How Bitcoin Transactions Work
Bitcoin transactions are more complex than you might think. You rarely simply send an amount of bitcoin in one go. Instead, your bitcoin wallet and the bitcoin network have to go through a set of steps to ensure that the right amount of electronic money gets to the recipient.
Fundamentals of Bitcoin Transactions
Firstly, it’s important to understand what a bitcoin looks like. It isn’t a single record of a coin, as you might find on an accounting ledger or on your bank statement. Instead, it’s registered as a transaction, comprised of three things: a transaction input, a transaction output, and an amount.
- The transaction input is the bitcoin address from which the money was sent.
- The transaction output is the bitcoin address to which the money was sent. If the bitcoin is in your wallet, that will be the bitcoin address under your control.
- The amount is the amount of bitcoin that was sent.
The bitcoins that you send to someone were sent to you from someone else. When they sent them to you, the address that they sent from was registered on the bitcoin blockchain as the transaction input, and your address – the address they sent it to – was registered on the bitcoin network as the transaction output.
When you send that bitcoin on to someone else, your wallet creates a transaction output which is the address of the person to whom you’re sending the coin. That transaction will then be registered on the bitcoin network with your bitcoin address as the transaction input.
When that person then sends those bitcoins to someone else, their address will, in turn, become the transaction input, and that other person’s bitcoin address will be the transaction output.
Using this system, people can trace bitcoin transactions all the way through to when the bitcoin was first created, understanding who sent it to whom, at any point in time. This creates a completely transparent system in which all transactions can be checked at any time.
The problem is that the amount attached to these transactions with their inputs and outputs aren’t divisible. So, if Alice has a bitcoin address with one bitcoin in it, and she only wants to send Bob half a bitcoin, then she would have to send Bob that entire bitcoin.
The bitcoin network would then automatically create 0.5 bitcoins in change from the bitcoin that Alice sent, and send it to the third address in Alice’s control. That third address will also be a transaction output, meaning that the address will have multiple transaction outputs.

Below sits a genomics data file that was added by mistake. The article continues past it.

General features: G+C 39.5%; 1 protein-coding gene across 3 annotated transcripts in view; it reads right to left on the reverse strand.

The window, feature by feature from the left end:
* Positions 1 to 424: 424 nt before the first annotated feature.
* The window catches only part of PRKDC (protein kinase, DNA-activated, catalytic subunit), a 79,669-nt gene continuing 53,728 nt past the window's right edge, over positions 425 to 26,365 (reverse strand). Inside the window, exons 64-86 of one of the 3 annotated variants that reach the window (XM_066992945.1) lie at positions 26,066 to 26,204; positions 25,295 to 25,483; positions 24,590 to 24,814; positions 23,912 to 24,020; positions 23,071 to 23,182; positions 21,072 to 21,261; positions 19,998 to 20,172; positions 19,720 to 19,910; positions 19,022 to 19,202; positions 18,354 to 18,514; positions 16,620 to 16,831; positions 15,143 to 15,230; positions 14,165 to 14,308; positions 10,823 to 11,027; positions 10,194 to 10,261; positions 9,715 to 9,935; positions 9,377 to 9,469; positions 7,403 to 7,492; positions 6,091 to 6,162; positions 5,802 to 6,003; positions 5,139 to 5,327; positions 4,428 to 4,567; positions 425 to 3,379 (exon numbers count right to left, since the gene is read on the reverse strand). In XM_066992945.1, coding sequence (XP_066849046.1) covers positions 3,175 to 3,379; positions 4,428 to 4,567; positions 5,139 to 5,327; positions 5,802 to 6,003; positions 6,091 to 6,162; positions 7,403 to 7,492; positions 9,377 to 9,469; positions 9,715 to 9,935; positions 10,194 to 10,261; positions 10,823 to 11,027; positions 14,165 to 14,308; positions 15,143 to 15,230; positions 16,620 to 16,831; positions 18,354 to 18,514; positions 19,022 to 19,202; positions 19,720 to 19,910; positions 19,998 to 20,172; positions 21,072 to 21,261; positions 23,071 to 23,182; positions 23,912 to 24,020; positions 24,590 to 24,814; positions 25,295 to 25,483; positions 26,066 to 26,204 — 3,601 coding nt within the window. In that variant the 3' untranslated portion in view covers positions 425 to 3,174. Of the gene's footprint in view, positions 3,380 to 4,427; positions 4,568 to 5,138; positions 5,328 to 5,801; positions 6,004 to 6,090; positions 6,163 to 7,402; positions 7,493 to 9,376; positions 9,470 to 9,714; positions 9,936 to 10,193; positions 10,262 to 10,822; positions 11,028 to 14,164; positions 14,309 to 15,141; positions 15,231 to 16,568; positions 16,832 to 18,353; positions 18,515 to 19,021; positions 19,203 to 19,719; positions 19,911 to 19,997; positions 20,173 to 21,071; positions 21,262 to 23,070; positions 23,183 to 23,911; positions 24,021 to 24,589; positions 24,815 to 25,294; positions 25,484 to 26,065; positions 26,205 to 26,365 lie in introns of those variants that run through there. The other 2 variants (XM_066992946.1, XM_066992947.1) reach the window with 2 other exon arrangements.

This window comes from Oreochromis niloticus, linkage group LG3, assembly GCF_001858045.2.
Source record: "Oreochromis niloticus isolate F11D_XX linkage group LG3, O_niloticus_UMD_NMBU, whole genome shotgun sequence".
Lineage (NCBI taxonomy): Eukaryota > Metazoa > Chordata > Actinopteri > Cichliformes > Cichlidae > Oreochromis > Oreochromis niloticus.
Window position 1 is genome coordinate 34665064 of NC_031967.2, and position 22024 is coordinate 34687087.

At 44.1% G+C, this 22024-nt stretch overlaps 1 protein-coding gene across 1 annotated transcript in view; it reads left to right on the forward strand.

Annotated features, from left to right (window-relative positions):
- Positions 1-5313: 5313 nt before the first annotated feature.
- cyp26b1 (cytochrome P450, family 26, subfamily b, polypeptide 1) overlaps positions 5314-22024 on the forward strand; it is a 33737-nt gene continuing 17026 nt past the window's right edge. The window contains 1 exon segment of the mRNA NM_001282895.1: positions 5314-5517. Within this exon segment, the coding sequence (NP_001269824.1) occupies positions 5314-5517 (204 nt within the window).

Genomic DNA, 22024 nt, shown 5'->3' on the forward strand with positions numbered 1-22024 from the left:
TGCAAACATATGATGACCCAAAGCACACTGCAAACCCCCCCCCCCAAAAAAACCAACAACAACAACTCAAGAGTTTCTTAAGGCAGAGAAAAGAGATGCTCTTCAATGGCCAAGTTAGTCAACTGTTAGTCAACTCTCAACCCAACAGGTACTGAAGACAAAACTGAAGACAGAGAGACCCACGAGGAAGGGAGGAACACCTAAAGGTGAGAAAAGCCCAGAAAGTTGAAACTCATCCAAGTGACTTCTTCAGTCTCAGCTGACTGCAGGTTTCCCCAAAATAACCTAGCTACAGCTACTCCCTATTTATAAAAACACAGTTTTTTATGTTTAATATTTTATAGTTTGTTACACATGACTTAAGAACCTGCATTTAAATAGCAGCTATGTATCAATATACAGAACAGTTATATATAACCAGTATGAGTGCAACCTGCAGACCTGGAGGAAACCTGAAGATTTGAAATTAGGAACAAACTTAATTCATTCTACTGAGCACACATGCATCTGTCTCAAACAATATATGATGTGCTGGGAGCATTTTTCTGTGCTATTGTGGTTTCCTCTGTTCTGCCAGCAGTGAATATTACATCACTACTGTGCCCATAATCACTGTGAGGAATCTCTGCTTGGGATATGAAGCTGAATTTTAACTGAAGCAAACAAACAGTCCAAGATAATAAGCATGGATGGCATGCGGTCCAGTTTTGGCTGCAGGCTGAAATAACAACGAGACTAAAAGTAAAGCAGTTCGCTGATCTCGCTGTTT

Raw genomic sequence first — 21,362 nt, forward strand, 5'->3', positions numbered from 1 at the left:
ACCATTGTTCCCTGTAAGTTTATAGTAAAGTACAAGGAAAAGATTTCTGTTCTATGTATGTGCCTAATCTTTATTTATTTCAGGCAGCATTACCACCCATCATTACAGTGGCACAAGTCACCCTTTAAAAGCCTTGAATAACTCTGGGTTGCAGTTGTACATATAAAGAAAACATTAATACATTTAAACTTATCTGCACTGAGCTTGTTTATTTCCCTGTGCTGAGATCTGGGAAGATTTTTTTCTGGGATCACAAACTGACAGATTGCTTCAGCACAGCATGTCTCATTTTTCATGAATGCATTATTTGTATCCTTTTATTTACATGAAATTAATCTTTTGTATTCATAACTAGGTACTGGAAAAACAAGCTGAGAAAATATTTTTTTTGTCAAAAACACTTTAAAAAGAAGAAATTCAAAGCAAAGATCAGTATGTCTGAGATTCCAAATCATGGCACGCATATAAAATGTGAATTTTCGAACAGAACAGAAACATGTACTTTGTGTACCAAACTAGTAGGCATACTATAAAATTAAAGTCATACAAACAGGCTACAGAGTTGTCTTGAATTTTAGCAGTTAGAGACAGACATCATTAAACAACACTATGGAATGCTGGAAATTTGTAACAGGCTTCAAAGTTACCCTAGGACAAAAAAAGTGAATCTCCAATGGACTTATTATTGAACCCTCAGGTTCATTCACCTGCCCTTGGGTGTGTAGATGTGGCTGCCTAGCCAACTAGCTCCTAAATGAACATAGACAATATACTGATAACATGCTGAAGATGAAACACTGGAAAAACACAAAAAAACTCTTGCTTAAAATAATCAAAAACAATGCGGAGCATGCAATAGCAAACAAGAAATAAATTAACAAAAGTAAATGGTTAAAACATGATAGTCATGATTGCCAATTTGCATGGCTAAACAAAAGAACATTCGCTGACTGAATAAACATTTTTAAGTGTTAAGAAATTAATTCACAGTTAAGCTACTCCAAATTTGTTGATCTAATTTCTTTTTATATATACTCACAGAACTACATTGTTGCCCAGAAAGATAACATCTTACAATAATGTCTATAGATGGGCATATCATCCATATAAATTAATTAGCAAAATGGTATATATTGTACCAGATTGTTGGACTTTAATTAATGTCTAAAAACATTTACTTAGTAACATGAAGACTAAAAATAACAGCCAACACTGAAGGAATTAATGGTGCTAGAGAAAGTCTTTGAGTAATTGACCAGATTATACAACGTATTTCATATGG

Over time, this means that bitcoin wallets end up with lots of addresses containing varying amounts of bitcoin and change from bitcoin transactions. When you send bitcoins to someone, your wallet will try its best to piece together the necessary funds using the addresses containing the different amounts.
That leads to transactions that can have several different inputs – different addresses with different amounts used to make up the funds. It’s usually unlikely that these inputs will deliver exactly the right amount, so you normally end up with change.
What if you want to send just a tiny amount of bitcoin? Luckily, you can slice bitcoins very thinly indeed. The smallest divisible part of a bitcoin is called a satoshi, and it amounts to just one hundred millionth of a bitcoin. You can’t send just one satoshi over the network, though – that’s simply too small and would clog up the network with tiny transactions. The smallest transaction value is 5340 satoshis, which is still pretty tiny.
To complicate matters still further, many bitcoin transactions involve a transaction fee, which means that you have to add a certain amount of bitcoin on top of the amount you’re trying to send. If you don’t, then it’s likely that the bitcoin transaction will fail altogether. This is something to consider, especially when sending tiny fractions of a bitcoin.
So, when you open your bitcoin wallet after a few transactions and begin to see multiple addresses containing lots of tiny amounts, that’s what’s happening. It isn’t particularly easy to read and makes bookkeeping a bit annoying, but it does make it possible to trace bitcoin transactions through the entire network – which is important, given bitcoin’s mantra of transparency and immutability.